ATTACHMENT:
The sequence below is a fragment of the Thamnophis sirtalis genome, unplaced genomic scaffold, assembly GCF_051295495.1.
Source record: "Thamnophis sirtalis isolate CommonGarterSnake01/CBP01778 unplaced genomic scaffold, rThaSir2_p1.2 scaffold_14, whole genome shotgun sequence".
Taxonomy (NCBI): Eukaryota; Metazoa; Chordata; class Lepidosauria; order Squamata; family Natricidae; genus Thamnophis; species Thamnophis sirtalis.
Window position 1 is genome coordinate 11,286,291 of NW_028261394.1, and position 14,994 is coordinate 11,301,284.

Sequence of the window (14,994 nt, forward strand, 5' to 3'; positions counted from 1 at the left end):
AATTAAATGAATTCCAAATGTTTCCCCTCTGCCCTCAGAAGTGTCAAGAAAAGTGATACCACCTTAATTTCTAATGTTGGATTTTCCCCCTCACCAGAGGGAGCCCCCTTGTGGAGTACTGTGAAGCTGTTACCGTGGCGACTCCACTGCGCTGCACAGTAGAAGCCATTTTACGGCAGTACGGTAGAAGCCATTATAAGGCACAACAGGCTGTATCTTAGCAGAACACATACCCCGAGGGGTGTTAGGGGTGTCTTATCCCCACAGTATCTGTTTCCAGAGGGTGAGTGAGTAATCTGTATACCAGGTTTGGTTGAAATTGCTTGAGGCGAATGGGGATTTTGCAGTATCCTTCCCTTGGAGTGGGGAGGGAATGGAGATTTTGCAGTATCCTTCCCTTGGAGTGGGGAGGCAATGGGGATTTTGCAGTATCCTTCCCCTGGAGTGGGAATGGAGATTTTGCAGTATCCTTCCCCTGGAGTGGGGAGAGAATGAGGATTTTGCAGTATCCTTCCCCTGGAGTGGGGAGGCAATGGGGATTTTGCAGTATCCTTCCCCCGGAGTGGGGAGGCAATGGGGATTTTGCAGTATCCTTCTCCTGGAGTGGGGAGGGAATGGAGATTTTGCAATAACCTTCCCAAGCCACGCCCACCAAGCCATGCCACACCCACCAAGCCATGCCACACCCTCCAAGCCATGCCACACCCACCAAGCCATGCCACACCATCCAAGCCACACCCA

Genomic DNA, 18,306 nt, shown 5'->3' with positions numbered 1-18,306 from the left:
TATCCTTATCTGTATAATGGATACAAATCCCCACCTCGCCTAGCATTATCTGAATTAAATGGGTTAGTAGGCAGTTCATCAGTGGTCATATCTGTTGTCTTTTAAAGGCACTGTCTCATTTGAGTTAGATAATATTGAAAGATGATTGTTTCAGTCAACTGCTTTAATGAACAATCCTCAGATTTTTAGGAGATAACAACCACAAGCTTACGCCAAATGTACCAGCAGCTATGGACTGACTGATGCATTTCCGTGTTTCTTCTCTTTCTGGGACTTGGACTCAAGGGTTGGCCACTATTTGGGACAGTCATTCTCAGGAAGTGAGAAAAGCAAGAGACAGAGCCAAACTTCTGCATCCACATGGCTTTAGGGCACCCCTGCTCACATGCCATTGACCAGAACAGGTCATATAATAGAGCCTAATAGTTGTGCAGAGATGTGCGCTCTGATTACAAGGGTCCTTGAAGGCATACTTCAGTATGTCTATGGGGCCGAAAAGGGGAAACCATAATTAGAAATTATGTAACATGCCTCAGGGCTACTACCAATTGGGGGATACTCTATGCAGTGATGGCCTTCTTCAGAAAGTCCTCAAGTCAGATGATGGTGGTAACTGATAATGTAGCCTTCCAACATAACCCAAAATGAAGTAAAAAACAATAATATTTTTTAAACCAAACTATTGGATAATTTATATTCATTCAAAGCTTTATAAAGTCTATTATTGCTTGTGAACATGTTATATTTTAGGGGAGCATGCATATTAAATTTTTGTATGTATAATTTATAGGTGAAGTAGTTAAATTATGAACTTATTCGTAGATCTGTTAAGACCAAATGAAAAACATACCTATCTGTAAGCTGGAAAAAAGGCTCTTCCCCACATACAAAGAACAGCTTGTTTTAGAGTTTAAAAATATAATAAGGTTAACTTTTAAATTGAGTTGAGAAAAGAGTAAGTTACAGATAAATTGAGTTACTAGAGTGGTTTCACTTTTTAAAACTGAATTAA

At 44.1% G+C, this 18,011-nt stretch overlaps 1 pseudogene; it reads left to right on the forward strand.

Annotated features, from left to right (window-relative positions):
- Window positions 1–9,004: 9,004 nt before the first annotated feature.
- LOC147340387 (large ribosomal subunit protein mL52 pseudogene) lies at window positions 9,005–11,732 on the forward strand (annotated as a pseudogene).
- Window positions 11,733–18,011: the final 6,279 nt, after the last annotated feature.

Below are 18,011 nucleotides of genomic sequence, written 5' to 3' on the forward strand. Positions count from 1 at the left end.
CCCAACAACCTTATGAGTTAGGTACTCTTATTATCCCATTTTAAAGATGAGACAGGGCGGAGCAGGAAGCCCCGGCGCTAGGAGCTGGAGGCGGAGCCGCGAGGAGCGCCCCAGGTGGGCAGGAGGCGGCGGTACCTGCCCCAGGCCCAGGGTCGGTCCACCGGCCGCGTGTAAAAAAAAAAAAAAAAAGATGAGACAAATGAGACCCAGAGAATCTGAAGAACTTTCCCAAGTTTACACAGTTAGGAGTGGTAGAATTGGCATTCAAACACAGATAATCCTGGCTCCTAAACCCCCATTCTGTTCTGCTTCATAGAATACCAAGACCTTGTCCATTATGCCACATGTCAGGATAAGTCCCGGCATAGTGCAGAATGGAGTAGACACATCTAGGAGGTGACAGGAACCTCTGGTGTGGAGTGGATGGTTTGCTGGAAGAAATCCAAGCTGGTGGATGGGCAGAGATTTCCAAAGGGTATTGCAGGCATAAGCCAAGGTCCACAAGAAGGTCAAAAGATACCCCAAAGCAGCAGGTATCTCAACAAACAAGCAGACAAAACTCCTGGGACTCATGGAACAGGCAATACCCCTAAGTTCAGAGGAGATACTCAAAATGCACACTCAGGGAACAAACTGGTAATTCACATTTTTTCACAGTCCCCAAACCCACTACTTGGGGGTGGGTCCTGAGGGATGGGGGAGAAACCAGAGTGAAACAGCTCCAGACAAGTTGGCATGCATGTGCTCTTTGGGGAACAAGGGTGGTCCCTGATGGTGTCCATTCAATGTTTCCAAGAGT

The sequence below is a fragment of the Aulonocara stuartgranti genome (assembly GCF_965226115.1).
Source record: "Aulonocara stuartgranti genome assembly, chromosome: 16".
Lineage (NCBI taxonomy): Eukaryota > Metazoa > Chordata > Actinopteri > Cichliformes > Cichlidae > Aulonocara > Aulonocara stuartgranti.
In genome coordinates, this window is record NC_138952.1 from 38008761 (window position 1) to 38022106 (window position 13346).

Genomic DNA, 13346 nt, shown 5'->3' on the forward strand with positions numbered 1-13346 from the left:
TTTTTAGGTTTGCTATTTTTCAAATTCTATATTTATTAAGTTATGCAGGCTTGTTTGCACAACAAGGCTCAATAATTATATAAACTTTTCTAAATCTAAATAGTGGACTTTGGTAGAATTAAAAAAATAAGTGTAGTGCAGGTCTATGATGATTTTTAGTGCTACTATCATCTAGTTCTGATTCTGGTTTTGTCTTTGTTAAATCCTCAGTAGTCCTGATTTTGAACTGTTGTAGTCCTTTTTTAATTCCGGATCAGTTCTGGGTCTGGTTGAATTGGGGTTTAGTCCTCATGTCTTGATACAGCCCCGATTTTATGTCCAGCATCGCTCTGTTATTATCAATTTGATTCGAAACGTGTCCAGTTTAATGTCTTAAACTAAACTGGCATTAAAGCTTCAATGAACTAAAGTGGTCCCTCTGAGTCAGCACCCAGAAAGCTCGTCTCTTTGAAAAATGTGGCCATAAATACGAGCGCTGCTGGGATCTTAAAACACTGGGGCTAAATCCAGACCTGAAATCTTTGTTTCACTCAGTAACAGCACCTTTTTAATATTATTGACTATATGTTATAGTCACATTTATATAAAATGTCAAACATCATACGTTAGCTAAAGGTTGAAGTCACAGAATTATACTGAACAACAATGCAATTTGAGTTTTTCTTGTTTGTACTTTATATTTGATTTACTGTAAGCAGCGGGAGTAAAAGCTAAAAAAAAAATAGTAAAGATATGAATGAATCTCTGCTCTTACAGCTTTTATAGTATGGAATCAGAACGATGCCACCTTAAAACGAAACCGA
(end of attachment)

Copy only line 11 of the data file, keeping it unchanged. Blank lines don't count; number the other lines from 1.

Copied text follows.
- Window positions 1–9,004: 9,004 nt before the first annotated feature.